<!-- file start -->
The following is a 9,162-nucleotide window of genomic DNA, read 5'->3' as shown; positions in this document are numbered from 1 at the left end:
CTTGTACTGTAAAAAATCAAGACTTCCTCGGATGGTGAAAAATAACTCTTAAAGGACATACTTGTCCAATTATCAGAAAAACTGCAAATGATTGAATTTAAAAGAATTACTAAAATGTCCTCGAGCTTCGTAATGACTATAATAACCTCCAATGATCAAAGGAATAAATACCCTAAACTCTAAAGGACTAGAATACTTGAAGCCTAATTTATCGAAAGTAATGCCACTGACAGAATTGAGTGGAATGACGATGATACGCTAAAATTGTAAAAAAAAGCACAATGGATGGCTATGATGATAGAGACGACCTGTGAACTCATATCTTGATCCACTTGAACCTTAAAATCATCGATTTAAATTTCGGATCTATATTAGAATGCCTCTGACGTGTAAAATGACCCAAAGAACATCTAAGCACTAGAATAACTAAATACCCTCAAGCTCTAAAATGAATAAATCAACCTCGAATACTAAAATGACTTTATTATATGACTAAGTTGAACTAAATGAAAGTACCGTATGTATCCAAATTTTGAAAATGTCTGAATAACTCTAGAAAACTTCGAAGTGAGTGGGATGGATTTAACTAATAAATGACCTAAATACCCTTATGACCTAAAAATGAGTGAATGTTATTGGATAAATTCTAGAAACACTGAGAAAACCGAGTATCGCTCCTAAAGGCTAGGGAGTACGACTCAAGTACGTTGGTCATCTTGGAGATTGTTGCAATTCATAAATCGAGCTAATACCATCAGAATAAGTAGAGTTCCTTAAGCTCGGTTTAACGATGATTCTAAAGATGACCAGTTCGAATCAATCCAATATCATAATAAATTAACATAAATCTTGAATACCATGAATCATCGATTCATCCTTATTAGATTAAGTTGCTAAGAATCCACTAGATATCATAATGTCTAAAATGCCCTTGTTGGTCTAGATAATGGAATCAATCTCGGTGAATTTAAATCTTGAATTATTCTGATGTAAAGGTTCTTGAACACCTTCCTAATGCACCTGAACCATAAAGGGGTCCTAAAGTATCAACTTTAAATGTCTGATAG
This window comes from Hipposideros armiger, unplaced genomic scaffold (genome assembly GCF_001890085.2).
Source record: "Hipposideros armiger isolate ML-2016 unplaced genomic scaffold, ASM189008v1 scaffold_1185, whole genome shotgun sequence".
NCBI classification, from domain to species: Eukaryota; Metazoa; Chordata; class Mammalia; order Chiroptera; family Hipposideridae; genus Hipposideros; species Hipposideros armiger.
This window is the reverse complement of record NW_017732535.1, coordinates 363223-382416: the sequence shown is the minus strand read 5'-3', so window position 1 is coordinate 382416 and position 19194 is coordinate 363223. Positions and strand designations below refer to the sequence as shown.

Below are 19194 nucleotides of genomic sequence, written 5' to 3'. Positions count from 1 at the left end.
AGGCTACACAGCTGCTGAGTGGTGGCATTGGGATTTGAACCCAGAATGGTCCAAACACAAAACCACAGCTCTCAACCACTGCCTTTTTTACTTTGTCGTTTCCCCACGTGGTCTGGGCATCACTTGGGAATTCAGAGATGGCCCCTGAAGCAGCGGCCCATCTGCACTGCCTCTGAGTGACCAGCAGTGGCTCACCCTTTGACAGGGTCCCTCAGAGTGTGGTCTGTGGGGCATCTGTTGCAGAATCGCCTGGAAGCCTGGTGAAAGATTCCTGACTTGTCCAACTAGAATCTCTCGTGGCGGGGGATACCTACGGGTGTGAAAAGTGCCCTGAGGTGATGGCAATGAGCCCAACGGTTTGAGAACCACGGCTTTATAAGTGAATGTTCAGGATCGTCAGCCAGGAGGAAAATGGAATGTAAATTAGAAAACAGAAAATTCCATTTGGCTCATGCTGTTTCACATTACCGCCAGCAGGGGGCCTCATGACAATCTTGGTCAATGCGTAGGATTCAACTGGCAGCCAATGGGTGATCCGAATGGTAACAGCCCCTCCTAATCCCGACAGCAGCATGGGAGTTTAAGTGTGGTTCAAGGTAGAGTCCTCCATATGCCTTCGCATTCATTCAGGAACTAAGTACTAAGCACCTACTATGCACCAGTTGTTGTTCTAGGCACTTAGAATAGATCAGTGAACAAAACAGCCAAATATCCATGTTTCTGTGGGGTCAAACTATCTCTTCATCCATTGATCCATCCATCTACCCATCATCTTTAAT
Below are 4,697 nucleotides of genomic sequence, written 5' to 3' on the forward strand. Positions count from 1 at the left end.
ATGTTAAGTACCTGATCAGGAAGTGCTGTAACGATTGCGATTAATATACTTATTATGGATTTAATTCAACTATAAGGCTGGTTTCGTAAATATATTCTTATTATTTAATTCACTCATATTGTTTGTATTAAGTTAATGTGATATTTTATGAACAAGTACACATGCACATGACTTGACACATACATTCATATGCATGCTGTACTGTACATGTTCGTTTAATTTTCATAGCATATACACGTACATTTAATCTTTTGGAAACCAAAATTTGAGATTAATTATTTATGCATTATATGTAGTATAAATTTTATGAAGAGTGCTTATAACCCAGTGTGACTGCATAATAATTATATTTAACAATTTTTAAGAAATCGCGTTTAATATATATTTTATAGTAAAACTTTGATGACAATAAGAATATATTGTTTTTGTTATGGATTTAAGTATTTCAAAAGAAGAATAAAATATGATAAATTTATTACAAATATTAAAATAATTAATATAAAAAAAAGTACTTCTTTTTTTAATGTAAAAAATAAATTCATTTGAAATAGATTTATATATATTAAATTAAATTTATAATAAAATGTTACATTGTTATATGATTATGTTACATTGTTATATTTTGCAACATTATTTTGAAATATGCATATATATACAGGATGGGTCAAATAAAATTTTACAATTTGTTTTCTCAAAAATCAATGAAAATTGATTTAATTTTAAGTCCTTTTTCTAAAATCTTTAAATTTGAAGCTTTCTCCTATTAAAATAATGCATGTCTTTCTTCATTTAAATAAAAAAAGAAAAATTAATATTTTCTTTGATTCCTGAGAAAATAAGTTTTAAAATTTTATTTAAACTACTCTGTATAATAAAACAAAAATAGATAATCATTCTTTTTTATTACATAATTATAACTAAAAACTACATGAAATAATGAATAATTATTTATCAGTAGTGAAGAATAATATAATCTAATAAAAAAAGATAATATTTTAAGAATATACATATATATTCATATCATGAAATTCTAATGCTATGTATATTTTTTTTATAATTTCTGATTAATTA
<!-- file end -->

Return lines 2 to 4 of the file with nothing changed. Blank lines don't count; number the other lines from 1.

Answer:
CTTGTACTGTAAAAAATCAAGACTTCCTCGGATGGTGAAAAATAACTCTTAAAGGACATACTTGTCCAATTATCAGAAAAACTGCAAATGATTGAATTTAAAAGAATTACTAAAATGTCCTCGAGCTTCGTAATGACTATAATAACCTCCAATGATCAAAGGAATAAATACCCTAAACTCTAAAGGACTAGAATACTTGAAGCCTAATTTATCGAAAGTAATGCCACTGACAGAATTGAGTGGAATGACGATGATACGCTAAAATTGTAAAAAAAAGCACAATGGATGGCTATGATGATAGAGACGACCTGTGAACTCATATCTTGATCCACTTGAACCTTAAAATCATCGATTTAAATTTCGGATCTATATTAGAATGCCTCTGACGTGTAAAATGACCCAAAGAACATCTAAGCACTAGAATAACTAAATACCCTCAAGCTCTAAAATGAATAAATCAACCTCGAATACTAAAATGACTTTATTATATGACTAAGTTGAACTAAATGAAAGTACCGTATGTATCCAAATTTTGAAAATGTCTGAATAACTCTAGAAAACTTCGAAGTGAGTGGGATGGATTTAACTAATAAATGACCTAAATACCCTTATGACCTAAAAATGAGTGAATGTTATTGGATAAATTCTAGAAACACTGAGAAAACCGAGTATCGCTCCTAAAGGCTAGGGAGTACGACTCAAGTACGTTGGTCATCTTGGAGATTGTTGCAATTCATAAATCGAGCTAATACCATCAGAATAAGTAGAGTTCCTTAAGCTCGGTTTAACGATGATTCTAAAGATGACCAGTTCGAATCAATCCAATATCATAATAAATTAACATAAATCTTGAATACCATGAATCATCGATTCATCCTTATTAGATTAAGTTGCTAAGAATCCACTAGATATCATAATGTCTAAAATGCCCTTGTTGGTCTAGATAATGGAATCAATCTCGGTGAATTTAAATCTTGAATTATTCTGATGTAAAGGTTCTTGAACACCTTCCTAATGCACCTGAACCATAAAGGGGTCCTAAAGTATCAACTTTAAATGTCTGATAG
This window comes from Hipposideros armiger, unplaced genomic scaffold (genome assembly GCF_001890085.2).
Source record: "Hipposideros armiger isolate ML-2016 unplaced genomic scaffold, ASM189008v1 scaffold_1185, whole genome shotgun sequence".